HOLY WEEK. The Holy Week message is "Salvation Through Christ: This is where we're going!" as we celebrate with Christians all across the world. And if like many, you haven't been blessed with the opportunity to spend Holy Week in the holy city of Jerusalem, you can follow Paul Dion, STL, as he narrates his Holy Week in the Holy Land experience - one day at a time - begining with this Palm Sunday Report: "JERUSALEM! JERUSALEM! JERUSALEM!"

In the weeks leading to Holy Week, many of you might have witnessed First Eucharist celebration for the young children in your parish. Fr Longenecker explains quite well "The Many Advantages of First Confessions at a Tender Age." And as we move towards the end of Holy Week, hundreds of thousands - over 150,0000 by USCCB estimates - are expected to join the the U.S. Catholic Church during April 11 Easter Vigils.

CATHOLICS MORE LIBERAL? A Gallup Poll this week concluded that Catholics are the same and in some cases even more liberal than non-Catholics when it comes to moral issues - namely premarital sex, embryonic stem cell research and the death penalty. As an example, the topic of contraception seems to be a touchy topic even among Catholic couples who are preparing to get married in the Church, as a pre-Cana lecturer from New York explains in "Contraception: the Bitter Pill."

It is no big surprise then that the media would have a field day when the Pope spoke against the use of condoms last week in Africa. Here's a great commentary on "Media and Religion's Uneasy Relationship" by the editor of Catholic Information Service for Africa.

CATHOLIC NEWS. With the new Obama administration moving to repeal the federal "conscience clause" at hospitals, many health workers at Catholic hospitals will now be coerced to perform medical practices that are violations of their personal moral values - abortion being one of them. Also this week, the USCCB had to issue a statement denouncing the Reiki Therapy, a popular Japanese treatment, as unchristian and not to be practiced in Catholic instututions. And finally, we bring you "Memories of John Paul II" on the fourth anniversary of his death this week on April 2.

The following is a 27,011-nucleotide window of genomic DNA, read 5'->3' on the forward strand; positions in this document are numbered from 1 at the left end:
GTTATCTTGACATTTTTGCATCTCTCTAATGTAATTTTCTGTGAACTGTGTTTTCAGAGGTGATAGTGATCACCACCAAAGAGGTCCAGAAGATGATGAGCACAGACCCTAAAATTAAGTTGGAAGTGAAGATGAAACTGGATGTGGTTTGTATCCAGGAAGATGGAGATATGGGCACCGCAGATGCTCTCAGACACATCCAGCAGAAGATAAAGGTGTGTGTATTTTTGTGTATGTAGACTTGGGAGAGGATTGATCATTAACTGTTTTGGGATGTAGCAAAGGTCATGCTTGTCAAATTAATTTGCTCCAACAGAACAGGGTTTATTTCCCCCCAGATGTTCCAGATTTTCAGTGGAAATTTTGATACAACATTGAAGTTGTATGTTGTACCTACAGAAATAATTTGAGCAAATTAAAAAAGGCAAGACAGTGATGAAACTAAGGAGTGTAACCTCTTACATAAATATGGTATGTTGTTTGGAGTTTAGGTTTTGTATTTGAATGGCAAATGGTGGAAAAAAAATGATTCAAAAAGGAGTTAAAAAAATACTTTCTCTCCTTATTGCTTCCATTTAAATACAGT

STORIES OF HOPE. Small miracles of goodwill are running deep in flood-stricken Fargo, ND. Even as thousands of people are driven out of their homes, most of the local storm shelters are virtually empty. Why? Neighbors are going out of their way to take in neighbors and strangers alike. And just as many have decided that online dating was dangerous and risque, we ran across a story that good can come out of just about anything. Check it out: "How I met my husband online."

LIFESTYLE. Sr. Rose Pacatte, FSP reports on an interview she did with Ryne Pearson, one of four writers who scripted the film, "The Knowing" starring Nicholas Cage. . Ryne is a practicing Catholic who went to public school and attended CCD (catechism classes). Check out his story. And here's a simple health tip that can save your life: Brush your teeth; it could prevent a heart attack. Plus here are "5 Things you Must Know About Sleep."

nother eventful day in our Catholic world. Have a great and blessed new week.

Keep the Faith. Peace.

Wally Arida
Publisher & Editor in chief